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Following the news on Friday that she was being sought for questioning in a reported burglary in New York City earlier this week, actress and Blade Runner star Sean Young released a statement characterizing the situation as a misunderstanding and said she had yet to be contacted by authorities.
Others involved in the case, however, strenuously dispute this version of events.
The mounting war of words between Young and the crew of a film on which she had been hired — and then fired — this summer traces back to the loss of two laptops from that production’s office in Queens’ Astoria neighborhood.
The New York City Police Department previously confirmed to PEOPLE that Young was “wanted for questioning” in connection with the burglary of a business in Queens in which two laptops were stolen.
© Elisa Leonelli/REX/Shutterstock Sean Young in 1988The address where the the burglary was reported matches the address of the production office for Charlie Boy, and the producers and star of that film originally told PEOPLE that Young had taken two MacBook laptops, with production software on them, from their office on Thursday.
Star and co-writer Greg Kritikos and executive producer Dominick Martini said that Young had initially been set to direct the movie, in her directorial debut, but was terminated within weeks due to workplace issues. Essentially, she was out of her depth, according to Kritikos. She was then replaced by Timothy Hines.
Asked if they believed the burglary was some kind of revenge, Kritikos and Martini said it would be speculation on their part.
“Whatever she’s doing, she took property that did not belong to her,” said Kritikos, also a Charlie Boy producer.
Martini added: “None of us have any idea what went through that person’s head. … If you’re asking me, Did she just want to hurt us? What would you think?”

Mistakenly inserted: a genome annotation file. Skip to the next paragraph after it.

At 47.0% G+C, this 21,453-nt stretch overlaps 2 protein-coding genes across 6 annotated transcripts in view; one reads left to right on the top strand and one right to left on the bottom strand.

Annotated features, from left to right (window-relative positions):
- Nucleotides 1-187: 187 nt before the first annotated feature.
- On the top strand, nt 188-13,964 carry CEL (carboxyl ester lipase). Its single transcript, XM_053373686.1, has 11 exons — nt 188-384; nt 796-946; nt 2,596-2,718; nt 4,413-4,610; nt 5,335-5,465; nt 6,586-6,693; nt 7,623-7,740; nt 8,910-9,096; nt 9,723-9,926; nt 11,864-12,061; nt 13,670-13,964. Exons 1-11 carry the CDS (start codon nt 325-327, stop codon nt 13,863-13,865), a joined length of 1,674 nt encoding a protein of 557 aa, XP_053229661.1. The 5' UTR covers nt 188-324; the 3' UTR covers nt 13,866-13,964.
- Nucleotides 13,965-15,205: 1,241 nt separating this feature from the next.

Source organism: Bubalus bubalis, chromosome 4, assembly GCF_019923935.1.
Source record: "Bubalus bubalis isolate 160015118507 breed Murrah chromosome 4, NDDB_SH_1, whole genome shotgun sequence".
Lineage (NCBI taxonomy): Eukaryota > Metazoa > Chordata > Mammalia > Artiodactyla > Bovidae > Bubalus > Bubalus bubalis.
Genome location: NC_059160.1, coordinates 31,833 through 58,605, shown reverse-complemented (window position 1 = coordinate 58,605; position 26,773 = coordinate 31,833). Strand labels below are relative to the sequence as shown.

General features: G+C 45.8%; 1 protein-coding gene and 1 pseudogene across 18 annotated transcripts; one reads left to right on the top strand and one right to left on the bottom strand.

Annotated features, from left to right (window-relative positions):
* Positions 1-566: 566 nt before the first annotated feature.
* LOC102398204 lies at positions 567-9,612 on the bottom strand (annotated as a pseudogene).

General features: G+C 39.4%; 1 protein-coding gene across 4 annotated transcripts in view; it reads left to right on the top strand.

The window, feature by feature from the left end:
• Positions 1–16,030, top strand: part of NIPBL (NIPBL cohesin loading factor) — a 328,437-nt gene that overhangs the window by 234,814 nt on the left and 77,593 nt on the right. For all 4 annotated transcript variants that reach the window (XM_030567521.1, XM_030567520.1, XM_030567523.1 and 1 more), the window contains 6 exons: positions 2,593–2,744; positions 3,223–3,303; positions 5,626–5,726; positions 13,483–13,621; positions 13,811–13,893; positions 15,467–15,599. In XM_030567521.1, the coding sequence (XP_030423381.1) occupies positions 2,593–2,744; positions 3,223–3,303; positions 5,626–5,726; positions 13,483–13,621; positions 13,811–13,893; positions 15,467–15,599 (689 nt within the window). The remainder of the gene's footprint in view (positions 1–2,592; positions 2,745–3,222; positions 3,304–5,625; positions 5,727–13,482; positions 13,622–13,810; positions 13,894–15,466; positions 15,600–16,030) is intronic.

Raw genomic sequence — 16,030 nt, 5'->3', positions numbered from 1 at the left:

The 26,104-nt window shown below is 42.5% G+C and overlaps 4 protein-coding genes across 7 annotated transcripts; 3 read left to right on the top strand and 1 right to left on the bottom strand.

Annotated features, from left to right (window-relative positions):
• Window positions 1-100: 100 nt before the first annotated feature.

Later Friday, however, Young released a statement to PEOPLE in which she said that the entire incident was basically a mix-up.
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Sean Young in January
“I was scheduled to retrieve my belongings from an apartment where I had been previously staying while working together with [Charlie Boy] Director Timothy Hines and Producer Dominick Martini,” Young said. “I was expected and had confirmed my expected arrival with the building’s owner. When I arrived nobody was there to receive me but the door was unlocked and I assumed it had been left open so that I could pick up my belongings.”
“I gathered what I believed to be my property but later discovered I was mistaken,” she continued. “I have contacted Dominick Martini to arrange for the 2 laptops to be returned and to pick up my 2 laptops at their earliest convenience.”
Young concluded her statement by saying that she has “not been contacted by the police or any lawyers regarding this matter.”
Reached by PEOPLE and informed of Young’s version of events, an NYPD spokesman said that he was not aware of any change or update from the department’s earlier statement, in which police said she was being sought for questioning in the burglary.
Speaking on behalf of star Kritikos and Martini, the executive producer, a source connected to the film tells PEOPLE, “There has been no contact between her [Young] or any of her representatives and the people involved the film.”
Those involved with Charlie Boy also reacted with disbelief at the idea that their production office would be left unlocked given that it contained expensive equipment, including computers, according to the film source.
A police source previously told PEOPLE that Young was captured on video during the burglary and charges are probable. “They want to talk to her,” the source said.
Speaking with PEOPLE earlier Friday, Kritikos said he texted Young after learning of the burglary — writing, in part, “contact me ASAP so we can handle this wisely” — and others involved with the film also reached out, but no one had gotten a response.
A representative for Young did not immediately provide further comment to PEOPLE when told of the film crew’s objections to her statement.
Efforts to reach her directly have been unsuccessful.
The star of a series of notable films in the ’80s and early ’90s, including Blade Runner and No Way Out, Young’s career soured in later years amid a series of on-set issues.
She was originally cast as Bruce Wayne’s love interest in Tim Burton’s 1989 Batman. But she was replaced when she was injured during filming, though she later publicly lobbied, while in costume, for the role of Catwoman in the sequel, which ultimately went to Michelle Pfeiffer.
She was similarly hired and then fired from Warren Beatty’s Dick Tracy, in 1990, and was sued in 1989 by The Boost costar James Woods for harassment. (They settled out of court and Young disputed Woods’ allegations.)
Her career in recent decades, however, had a much lower profile as she retreated into “self-retirement,” according to a news release in May announcing her involvement in Charlie Boy.
Her most recent high-profile role was on TNT’s series The Alienist, starring Dakota Fanning.
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